Contagion – ‘Jaws’ for the Flu


Comparison of physical copy vs a digital copy

Back in 1975 a movie came out that terrified people to not want to ever go into the ocean again. That movie was Jaws.

Similarly, there have been other movies that tried to be the “Jaws of [insert mundane activity here]” to no avail. But Contagion, at least for me, was quite successful in making me paranoid of every day life.

Contagion, written by Scott Z. Burns and directed by Steven Soderbergh, follows a young woman returning from Hong Kong to a very serious flu/disease. The beginning of the film shows how this disease was contracted by about 5-6 different people. Eventually, the virus starts killing people within days of being contracted.

News breaks out soon that people are dying and the remainder of the film follows a Man and his daughter, the WHO as they follow the contagion, a CDC agent, and a freelance reporter.

The movie does a very good job of showing how easily a virus can become an epidemic and how easily the population can react to it. It even mentions the H1N1 virus and how the CDC didn’t do a very good job of informing the people about its actual dangers (or lack thereof).

There’s also a great deal of information on how the CDC and WHO actually create vaccines and the protocols for containing a virus of that magnitude. I learned a lot about bio-chemistry from this movie without even knowing it (Like what an R-0 of a virus is, or how a virus mutates, or that the average human touches their face 2500 times a day).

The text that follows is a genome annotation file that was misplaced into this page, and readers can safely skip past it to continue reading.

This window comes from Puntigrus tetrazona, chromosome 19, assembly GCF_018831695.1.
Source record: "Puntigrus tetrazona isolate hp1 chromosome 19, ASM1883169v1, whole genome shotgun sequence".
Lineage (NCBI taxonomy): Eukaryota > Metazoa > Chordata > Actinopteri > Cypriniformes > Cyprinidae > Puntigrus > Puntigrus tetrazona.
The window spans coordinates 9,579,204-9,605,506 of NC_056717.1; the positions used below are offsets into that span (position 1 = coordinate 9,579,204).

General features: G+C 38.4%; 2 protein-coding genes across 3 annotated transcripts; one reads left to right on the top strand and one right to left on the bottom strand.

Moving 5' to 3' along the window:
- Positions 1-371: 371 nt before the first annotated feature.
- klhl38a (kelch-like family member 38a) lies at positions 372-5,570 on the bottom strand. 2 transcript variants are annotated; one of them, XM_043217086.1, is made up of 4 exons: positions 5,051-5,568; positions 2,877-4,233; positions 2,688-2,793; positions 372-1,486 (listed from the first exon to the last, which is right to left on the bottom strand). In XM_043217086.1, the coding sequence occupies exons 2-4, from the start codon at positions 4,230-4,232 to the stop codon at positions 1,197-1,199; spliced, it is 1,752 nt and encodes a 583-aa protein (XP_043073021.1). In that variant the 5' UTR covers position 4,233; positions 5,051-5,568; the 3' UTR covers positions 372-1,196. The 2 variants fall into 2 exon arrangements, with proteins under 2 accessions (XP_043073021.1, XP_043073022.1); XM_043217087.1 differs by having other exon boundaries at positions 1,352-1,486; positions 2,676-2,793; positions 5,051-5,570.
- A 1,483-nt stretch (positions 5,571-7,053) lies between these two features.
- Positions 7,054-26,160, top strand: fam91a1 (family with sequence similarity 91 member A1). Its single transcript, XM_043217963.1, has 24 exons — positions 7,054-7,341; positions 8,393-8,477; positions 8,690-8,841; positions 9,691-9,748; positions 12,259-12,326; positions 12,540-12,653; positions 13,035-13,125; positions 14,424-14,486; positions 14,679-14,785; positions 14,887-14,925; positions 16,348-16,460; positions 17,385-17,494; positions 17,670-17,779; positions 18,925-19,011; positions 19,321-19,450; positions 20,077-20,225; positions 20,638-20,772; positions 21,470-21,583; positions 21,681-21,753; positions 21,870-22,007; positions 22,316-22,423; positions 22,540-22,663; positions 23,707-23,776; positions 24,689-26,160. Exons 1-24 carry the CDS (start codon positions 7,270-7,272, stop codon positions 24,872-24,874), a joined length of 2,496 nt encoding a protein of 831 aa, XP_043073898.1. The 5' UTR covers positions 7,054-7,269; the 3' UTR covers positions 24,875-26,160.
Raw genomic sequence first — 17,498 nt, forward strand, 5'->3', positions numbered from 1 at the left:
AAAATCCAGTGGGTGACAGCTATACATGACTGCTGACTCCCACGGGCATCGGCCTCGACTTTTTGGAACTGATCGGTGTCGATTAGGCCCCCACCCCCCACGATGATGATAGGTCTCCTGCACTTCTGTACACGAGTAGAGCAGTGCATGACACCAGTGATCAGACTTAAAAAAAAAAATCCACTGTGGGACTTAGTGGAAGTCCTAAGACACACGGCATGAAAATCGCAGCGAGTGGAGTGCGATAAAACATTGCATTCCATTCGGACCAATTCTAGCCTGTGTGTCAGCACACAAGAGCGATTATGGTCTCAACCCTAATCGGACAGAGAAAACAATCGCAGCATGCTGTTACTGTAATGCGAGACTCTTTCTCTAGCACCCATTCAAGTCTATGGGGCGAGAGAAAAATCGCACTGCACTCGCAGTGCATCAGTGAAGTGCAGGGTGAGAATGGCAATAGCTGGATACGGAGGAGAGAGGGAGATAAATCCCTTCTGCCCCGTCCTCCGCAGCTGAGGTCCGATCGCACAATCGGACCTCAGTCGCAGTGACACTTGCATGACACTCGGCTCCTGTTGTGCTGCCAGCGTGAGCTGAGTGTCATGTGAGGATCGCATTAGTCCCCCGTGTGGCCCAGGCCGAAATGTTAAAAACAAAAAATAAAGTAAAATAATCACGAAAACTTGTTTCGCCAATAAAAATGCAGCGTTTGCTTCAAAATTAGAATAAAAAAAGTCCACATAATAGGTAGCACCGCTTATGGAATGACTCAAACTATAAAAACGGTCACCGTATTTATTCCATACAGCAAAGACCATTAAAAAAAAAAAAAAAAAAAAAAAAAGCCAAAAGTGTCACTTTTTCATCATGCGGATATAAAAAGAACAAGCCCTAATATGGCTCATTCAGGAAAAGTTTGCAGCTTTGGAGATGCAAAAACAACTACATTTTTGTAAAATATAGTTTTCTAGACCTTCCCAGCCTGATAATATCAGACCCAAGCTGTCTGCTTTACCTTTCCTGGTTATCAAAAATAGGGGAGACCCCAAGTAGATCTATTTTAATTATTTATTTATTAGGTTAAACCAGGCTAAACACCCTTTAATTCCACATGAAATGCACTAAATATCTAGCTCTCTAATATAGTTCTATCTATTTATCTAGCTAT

A social aspect of the movie that I found quite interesting was how it showed how some people followed rules and suggestions to the T, while others (mostly those who were in charge of said rules) created their own personal protocols for selfish reasons. See how sane people rationalize or go into a mob mentality when the urge to survive kicks in.

Another interesting theme I found was how it explored the idea of using a social network to bend the minds of the masses into either avoiding or taking a specific treatment. That is to say, how the use of Facebook or a blog can actually influence a certain population to do something that may or may not be the right thing to do, and how this control could be coming from a very unlikely place.

After the movie, I was literally scared to touch anything. I was scared to even use the bathroom in the theatre. This movie did exactly what it was intending to do, and that was to make me paranoid. I know this winter season, I’m now going to be carrying extra Purel and probably investing into a medical mask. All-in-all I would highly recommend this movie for those who like thrillers where there is no mystery, only the instinct to survive at the character’s grasp.

Review: Roger Zelazny, A Night in the Lonesome October

Review: Roger Zelazny, A Night in the Lonesome October

cover image

I am a watchdog. My name is Snuff. I live with my master Jack outside of London now. I like Soho very much at night with its smelly fogs and dark streets. It is silent then and we go for long walks.

This is the opening of A Night in the Lonesome October. This is my favorite novel by Roger Zelazny after Lord of Light, which I consider a masterpiece. A Night in the Lonesome October is the last book that Zelazny finished, and it was nominated for the Nebula in 1994.

The story is told in a prologue and thirty-one chapters, one for each day in October. It is sometimes said that it should be read one chapter at a time throughout October. I had read it several times, but always in one go, so I decided to give one chapter per day a try, albeit a month and a half early. Frankly, I can’t say that the book gained from the experience. But if you haven’t read it, you might give it a try. Read in one sitting or 32, it’s a good book either way.

Beyond the fine story, what I like about Zelazny is his mastery of style: so simple, so fluid, and yet so compelling. He does not use big words or big sentences. And even for him, the style in this story is appropriate for a dog, yet not dumbed down. The story simply flows from the page.